Today we went on an adventure with Mohamed El Mansouri, the manager of Rebali Riads,
you know, that cozy place in Sidi Kaouki I’m always gushing about. One of the things that initially drew me to Rebali was their dedication to giving back to the local community.
After talking with Alisdair he welcomed us to visit their projects in the outskirts of Essaouira, so we made the long journey from Mirleft to Sidi Kaouki yesterday morning. Though the bus ride was long and involved many changes and patience, that’s the theme of most of Morocco – patience and persistence pay off. We were treated to window seats and watched the waves crash in Taghazout, the sun bake the buildings in Agadir, and the surprising greenery of Smimou before we pulled again into the windy city and hailed a taxi to Rebali.
We arrive late in the evening and slide right into our cozy bed. Tomorrow, we have some exploring to do.
Mohamed took us to find the director of the school district so that we could be approved for a visit, and I was glad to know that even for small, rural schools there are security measures in place.
We load into the sun baked Kangoo and I’m grateful for the heat since the morning wind cut through my sweater. After crossing the single lane 12 kilometer stretch that unites Sidi Kaouki with the main road we make a left hand turn and drive into the fields. Soon we arrive at a dirt road with no name and deep craters, stones, and branches. This is not a hospitable road and I don’t imagine anyone crosses it unless they have to.
Just moments before we were driving past large villas with strikingly colored exteriors and expansive, manicured lawns. Now, I was fairly sure the Kangoos tires weren’t going to survive.
After many bumps, I see it. There’s a blue and white building stark against the rich green argan trees. It has what looks to be the walls of a Roman bath in the front yard, and a small separate building which is confirmed to be the outhouse.
The first thing I notice: there’s nothing around.
Where do these children come from? I peer in the first building and count 18 heads, some wrapped in scarves and some with rumpled hair. It was hard to imagine what villages these children come from — there are no houses in sight. Just then, Said comes out to greet us.
Said lives on the property and his deeply freckled but smiling face has the kind and wise eyes of a true teacher. He shakes our hand and warmly welcomes us to his school. He is very clearly proud to be here, and it’s nothing less than heart warming.
The students were quite solemn when we entered the lowlit room. They pretended to be focused on their books but with such an intrusion as us, it was easy to tell they were deeply curious.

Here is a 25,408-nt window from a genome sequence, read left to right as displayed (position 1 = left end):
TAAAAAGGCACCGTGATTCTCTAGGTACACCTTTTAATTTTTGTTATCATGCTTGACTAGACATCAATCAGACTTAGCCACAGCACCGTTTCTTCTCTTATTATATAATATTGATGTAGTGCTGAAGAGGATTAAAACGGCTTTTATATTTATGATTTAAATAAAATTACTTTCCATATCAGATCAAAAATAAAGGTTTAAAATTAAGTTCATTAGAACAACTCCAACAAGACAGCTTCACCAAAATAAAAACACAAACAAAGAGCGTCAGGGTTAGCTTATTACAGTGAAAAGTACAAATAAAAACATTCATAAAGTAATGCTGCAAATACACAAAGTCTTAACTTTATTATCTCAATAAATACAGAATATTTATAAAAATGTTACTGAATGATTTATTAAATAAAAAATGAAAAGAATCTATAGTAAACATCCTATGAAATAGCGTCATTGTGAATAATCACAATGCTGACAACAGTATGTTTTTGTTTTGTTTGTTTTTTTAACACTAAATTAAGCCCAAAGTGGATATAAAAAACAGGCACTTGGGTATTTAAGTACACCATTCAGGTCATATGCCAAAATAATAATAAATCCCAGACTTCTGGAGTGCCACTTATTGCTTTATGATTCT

Maddy was able to snap a few shots while they were still studious staring at their work, but when I snuck behind him and made silly faces everyone burst into grins and laughter. I noticed each child has their own pencil case, school bag, and essential supplies. Everyone’s clothing was well mended and free of stains, though it was obvious most of them had been worn by a sibling or two before them. Everyone had the essentials, but nothing more.
Several years ago Mohamed learned of this school, with holes in the roof and chunks missing from its walls — it was a school district rumor. He made the long trek out to see for himself and as he said “it was like a war had been there” a massive jagged skylight let in all the elements, the shutters were missing slats and locks, and the outer walls look as though they had suffered gunfire, though this was simply the toll of time.
Mohamed, using the funds from Fleewinter’s program, gathered a team of builders from Essaouira to make the long journey each day in order to repair the structural damage. It took them three months to get the school functional, and every item had to be brought in on that long, rough road.
A long journey is something the students know plenty about; every day they walk for anywhere from one to three kilometers each way in order to get their education. That’s a long way for such little legs, but they’ve got big dreams.
They’re not the only ones who make an effort to get to school each morning, the second teacher, Rachid has to wake up extra early to feed and water his donkey, before setting off on her back with the sun behind him. A bike’s tires cannot handle the road, and there’s no money for a car, so each day he comes as humbly as another teacher the world loves; each evening he locks the doors of his classroom and leaves the school the way he came in.
I can’t help but be inspired by the hard work and dedication that is being given to the education by everyone involved. Through the generous donations of Rebali Riad and Fleewinter’s other guests, the persistence and patience of Mohamed wading through the mire of endless technical details that arise, the tireless attitude of the children who trek their way to education, and to the teachers who so humbly and happily guide these children to a better future.
If you’d like to see more done for these children and those like them, you can choose to make a direct donation to Rebali Riads in the name of the school using this contact form or if you’d like to get in touch with the teachers directly you can contact me if you’d like to gift educational toys to this particular school.